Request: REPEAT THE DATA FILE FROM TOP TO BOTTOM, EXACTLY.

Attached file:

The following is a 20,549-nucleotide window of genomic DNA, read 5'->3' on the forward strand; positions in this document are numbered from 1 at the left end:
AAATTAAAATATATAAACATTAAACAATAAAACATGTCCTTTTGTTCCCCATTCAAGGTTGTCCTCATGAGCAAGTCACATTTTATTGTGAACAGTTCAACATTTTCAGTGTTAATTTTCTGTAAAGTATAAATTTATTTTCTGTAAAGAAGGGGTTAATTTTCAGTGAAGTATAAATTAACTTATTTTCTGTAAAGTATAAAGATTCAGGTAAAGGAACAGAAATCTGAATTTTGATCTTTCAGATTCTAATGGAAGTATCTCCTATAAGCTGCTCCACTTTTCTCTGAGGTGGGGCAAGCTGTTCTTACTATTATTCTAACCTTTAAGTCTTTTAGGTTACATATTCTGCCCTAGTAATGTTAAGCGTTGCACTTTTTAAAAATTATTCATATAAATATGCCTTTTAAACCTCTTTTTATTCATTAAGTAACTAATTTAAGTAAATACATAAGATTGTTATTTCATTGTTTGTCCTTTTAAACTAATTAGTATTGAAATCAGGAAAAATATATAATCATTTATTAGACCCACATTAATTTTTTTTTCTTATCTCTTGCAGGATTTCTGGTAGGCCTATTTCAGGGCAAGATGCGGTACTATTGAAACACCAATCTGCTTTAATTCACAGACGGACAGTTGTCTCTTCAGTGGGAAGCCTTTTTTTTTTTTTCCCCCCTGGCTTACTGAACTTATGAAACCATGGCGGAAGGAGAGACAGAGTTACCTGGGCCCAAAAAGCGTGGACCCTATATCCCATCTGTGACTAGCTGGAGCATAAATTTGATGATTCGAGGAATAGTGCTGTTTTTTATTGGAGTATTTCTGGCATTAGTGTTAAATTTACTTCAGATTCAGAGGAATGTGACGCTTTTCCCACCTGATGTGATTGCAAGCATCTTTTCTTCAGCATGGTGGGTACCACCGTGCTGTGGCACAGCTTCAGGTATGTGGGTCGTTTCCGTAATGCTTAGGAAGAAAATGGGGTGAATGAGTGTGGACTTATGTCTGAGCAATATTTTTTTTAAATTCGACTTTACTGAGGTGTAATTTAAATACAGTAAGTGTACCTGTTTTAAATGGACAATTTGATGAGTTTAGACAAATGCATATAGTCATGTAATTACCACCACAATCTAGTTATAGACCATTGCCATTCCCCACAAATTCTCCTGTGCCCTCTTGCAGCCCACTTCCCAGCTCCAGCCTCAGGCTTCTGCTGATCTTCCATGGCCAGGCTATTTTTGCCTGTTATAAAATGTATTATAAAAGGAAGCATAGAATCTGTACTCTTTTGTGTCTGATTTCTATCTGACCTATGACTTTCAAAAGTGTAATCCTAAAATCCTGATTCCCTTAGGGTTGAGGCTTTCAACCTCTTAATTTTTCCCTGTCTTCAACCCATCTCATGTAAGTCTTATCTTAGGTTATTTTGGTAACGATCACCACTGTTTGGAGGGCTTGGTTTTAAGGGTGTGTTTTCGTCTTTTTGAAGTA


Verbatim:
The following is a 20,549-nucleotide window of genomic DNA, read 5'->3' on the forward strand; positions in this document are numbered from 1 at the left end:
AAATTAAAATATATAAACATTAAACAATAAAACATGTCCTTTTGTTCCCCATTCAAGGTTGTCCTCATGAGCAAGTCACATTTTATTGTGAACAGTTCAACATTTTCAGTGTTAATTTTCTGTAAAGTATAAATTTATTTTCTGTAAAGAAGGGGTTAATTTTCAGTGAAGTATAAATTAACTTATTTTCTGTAAAGTATAAAGATTCAGGTAAAGGAACAGAAATCTGAATTTTGATCTTTCAGATTCTAATGGAAGTATCTCCTATAAGCTGCTCCACTTTTCTCTGAGGTGGGGCAAGCTGTTCTTACTATTATTCTAACCTTTAAGTCTTTTAGGTTACATATTCTGCCCTAGTAATGTTAAGCGTTGCACTTTTTAAAAATTATTCATATAAATATGCCTTTTAAACCTCTTTTTATTCATTAAGTAACTAATTTAAGTAAATACATAAGATTGTTATTTCATTGTTTGTCCTTTTAAACTAATTAGTATTGAAATCAGGAAAAATATATAATCATTTATTAGACCCACATTAATTTTTTTTTCTTATCTCTTGCAGGATTTCTGGTAGGCCTATTTCAGGGCAAGATGCGGTACTATTGAAACACCAATCTGCTTTAATTCACAGACGGACAGTTGTCTCTTCAGTGGGAAGCCTTTTTTTTTTTTTCCCCCCTGGCTTACTGAACTTATGAAACCATGGCGGAAGGAGAGACAGAGTTACCTGGGCCCAAAAAGCGTGGACCCTATATCCCATCTGTGACTAGCTGGAGCATAAATTTGATGATTCGAGGAATAGTGCTGTTTTTTATTGGAGTATTTCTGGCATTAGTGTTAAATTTACTTCAGATTCAGAGGAATGTGACGCTTTTCCCACCTGATGTGATTGCAAGCATCTTTTCTTCAGCATGGTGGGTACCACCGTGCTGTGGCACAGCTTCAGGTATGTGGGTCGTTTCCGTAATGCTTAGGAAGAAAATGGGGTGAATGAGTGTGGACTTATGTCTGAGCAATATTTTTTTTAAATTCGACTTTACTGAGGTGTAATTTAAATACAGTAAGTGTACCTGTTTTAAATGGACAATTTGATGAGTTTAGACAAATGCATATAGTCATGTAATTACCACCACAATCTAGTTATAGACCATTGCCATTCCCCACAAATTCTCCTGTGCCCTCTTGCAGCCCACTTCCCAGCTCCAGCCTCAGGCTTCTGCTGATCTTCCATGGCCAGGCTATTTTTGCCTGTTATAAAATGTATTATAAAAGGAAGCATAGAATCTGTACTCTTTTGTGTCTGATTTCTATCTGACCTATGACTTTCAAAAGTGTAATCCTAAAATCCTGATTCCCTTAGGGTTGAGGCTTTCAACCTCTTAATTTTTCCCTGTCTTCAACCCATCTCATGTAAGTCTTATCTTAGGTTATTTTGGTAACGATCACCACTGTTTGGAGGGCTTGGTTTTAAGGGTGTGTTTTCGTCTTTTTGAAGTA